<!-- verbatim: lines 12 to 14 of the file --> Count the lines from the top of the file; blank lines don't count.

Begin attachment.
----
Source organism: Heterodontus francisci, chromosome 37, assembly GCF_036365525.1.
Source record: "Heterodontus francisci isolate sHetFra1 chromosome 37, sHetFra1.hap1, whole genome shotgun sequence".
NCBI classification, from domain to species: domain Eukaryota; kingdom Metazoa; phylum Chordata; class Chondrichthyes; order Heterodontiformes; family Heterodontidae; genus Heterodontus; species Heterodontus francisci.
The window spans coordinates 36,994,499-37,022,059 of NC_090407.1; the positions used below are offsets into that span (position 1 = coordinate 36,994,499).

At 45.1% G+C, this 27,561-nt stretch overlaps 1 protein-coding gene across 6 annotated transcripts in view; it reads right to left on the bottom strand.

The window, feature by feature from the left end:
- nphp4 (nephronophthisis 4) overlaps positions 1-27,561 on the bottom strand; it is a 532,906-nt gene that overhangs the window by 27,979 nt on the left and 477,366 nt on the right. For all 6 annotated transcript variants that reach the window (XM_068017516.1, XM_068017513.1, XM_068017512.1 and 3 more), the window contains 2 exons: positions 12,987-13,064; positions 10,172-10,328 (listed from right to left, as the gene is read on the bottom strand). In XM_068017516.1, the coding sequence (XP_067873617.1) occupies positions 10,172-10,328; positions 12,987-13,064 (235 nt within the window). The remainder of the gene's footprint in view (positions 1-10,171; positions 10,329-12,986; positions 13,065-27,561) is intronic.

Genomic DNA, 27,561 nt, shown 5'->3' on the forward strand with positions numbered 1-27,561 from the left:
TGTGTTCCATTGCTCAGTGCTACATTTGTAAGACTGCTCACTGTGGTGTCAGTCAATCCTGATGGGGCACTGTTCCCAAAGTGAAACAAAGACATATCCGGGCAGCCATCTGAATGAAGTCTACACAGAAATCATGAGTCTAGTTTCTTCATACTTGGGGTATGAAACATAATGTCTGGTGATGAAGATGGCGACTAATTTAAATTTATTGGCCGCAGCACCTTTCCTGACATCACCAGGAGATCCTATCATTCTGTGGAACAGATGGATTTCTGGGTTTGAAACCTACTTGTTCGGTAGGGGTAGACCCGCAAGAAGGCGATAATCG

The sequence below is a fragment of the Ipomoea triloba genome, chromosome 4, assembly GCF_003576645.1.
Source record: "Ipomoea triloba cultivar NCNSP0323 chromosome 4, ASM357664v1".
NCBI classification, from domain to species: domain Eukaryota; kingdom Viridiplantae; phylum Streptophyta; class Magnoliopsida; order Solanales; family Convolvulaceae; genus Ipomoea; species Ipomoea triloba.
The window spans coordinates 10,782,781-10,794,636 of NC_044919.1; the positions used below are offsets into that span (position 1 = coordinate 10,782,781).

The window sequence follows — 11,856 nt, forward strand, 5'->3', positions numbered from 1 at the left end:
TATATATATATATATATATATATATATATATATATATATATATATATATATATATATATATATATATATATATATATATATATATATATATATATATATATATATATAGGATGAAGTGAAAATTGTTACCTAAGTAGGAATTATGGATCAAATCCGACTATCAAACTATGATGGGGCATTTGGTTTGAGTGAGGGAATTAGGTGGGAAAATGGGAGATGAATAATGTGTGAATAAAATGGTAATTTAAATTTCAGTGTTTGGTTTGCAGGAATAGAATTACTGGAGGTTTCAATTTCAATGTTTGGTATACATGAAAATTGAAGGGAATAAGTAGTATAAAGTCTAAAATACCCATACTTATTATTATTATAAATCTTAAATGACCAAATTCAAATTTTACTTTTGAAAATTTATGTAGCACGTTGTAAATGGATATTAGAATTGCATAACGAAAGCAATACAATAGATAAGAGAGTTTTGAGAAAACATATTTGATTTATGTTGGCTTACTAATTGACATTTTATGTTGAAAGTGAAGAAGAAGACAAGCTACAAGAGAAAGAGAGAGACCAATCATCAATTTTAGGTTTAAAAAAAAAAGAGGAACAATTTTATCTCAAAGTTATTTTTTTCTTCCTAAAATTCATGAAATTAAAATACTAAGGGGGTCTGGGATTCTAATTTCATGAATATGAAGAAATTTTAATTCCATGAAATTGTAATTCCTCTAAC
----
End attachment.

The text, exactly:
NCBI classification, from domain to species: domain Eukaryota; kingdom Viridiplantae; phylum Streptophyta; class Magnoliopsida; order Solanales; family Convolvulaceae; genus Ipomoea; species Ipomoea triloba.
The window spans coordinates 10,782,781-10,794,636 of NC_044919.1; the positions used below are offsets into that span (position 1 = coordinate 10,782,781).

The window sequence follows — 11,856 nt, forward strand, 5'->3', positions numbered from 1 at the left end: